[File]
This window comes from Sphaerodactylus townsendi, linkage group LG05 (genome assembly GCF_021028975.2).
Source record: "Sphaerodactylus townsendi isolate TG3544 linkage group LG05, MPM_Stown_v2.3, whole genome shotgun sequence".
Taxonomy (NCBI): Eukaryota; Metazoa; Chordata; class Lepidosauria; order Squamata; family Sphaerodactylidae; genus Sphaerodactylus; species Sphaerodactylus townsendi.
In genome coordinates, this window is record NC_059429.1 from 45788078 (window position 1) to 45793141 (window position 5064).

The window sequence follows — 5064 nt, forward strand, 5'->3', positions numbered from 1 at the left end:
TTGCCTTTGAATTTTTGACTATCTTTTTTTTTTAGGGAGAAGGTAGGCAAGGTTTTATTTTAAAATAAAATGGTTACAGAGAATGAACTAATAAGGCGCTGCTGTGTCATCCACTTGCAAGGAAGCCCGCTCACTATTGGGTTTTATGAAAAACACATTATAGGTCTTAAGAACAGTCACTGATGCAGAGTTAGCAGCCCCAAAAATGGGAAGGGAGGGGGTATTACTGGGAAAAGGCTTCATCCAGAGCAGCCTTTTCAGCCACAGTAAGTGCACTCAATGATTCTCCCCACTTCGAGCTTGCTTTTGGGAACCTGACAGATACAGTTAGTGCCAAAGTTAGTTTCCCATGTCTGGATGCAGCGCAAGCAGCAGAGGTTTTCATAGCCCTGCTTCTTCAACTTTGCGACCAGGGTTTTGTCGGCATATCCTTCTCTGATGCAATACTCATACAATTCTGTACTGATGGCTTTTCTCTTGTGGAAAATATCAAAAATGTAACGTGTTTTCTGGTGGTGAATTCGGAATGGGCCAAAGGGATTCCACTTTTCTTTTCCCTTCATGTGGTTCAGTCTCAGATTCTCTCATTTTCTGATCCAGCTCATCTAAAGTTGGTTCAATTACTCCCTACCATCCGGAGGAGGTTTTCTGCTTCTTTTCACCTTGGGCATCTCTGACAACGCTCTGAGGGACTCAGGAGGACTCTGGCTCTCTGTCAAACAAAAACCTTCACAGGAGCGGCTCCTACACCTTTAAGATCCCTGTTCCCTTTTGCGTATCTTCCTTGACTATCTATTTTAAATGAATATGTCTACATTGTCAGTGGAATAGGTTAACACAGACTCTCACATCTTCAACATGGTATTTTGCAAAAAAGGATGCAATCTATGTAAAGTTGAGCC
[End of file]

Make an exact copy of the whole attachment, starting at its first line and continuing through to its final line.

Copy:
This window comes from Sphaerodactylus townsendi, linkage group LG05 (genome assembly GCF_021028975.2).
Source record: "Sphaerodactylus townsendi isolate TG3544 linkage group LG05, MPM_Stown_v2.3, whole genome shotgun sequence".
Taxonomy (NCBI): Eukaryota; Metazoa; Chordata; class Lepidosauria; order Squamata; family Sphaerodactylidae; genus Sphaerodactylus; species Sphaerodactylus townsendi.
In genome coordinates, this window is record NC_059429.1 from 45788078 (window position 1) to 45793141 (window position 5064).

The window sequence follows — 5064 nt, forward strand, 5'->3', positions numbered from 1 at the left end:
TTGCCTTTGAATTTTTGACTATCTTTTTTTTTTAGGGAGAAGGTAGGCAAGGTTTTATTTTAAAATAAAATGGTTACAGAGAATGAACTAATAAGGCGCTGCTGTGTCATCCACTTGCAAGGAAGCCCGCTCACTATTGGGTTTTATGAAAAACACATTATAGGTCTTAAGAACAGTCACTGATGCAGAGTTAGCAGCCCCAAAAATGGGAAGGGAGGGGGTATTACTGGGAAAAGGCTTCATCCAGAGCAGCCTTTTCAGCCACAGTAAGTGCACTCAATGATTCTCCCCACTTCGAGCTTGCTTTTGGGAACCTGACAGATACAGTTAGTGCCAAAGTTAGTTTCCCATGTCTGGATGCAGCGCAAGCAGCAGAGGTTTTCATAGCCCTGCTTCTTCAACTTTGCGACCAGGGTTTTGTCGGCATATCCTTCTCTGATGCAATACTCATACAATTCTGTACTGATGGCTTTTCTCTTGTGGAAAATATCAAAAATGTAACGTGTTTTCTGGTGGTGAATTCGGAATGGGCCAAAGGGATTCCACTTTTCTTTTCCCTTCATGTGGTTCAGTCTCAGATTCTCTCATTTTCTGATCCAGCTCATCTAAAGTTGGTTCAATTACTCCCTACCATCCGGAGGAGGTTTTCTGCTTCTTTTCACCTTGGGCATCTCTGACAACGCTCTGAGGGACTCAGGAGGACTCTGGCTCTCTGTCAAACAAAAACCTTCACAGGAGCGGCTCCTACACCTTTAAGATCCCTGTTCCCTTTTGCGTATCTTCCTTGACTATCTATTTTAAATGAATATGTCTACATTGTCAGTGGAATAGGTTAACACAGACTCTCACATCTTCAACATGGTATTTTGCAAAAAAGGATGCAATCTATGTAAAGTTGAGCC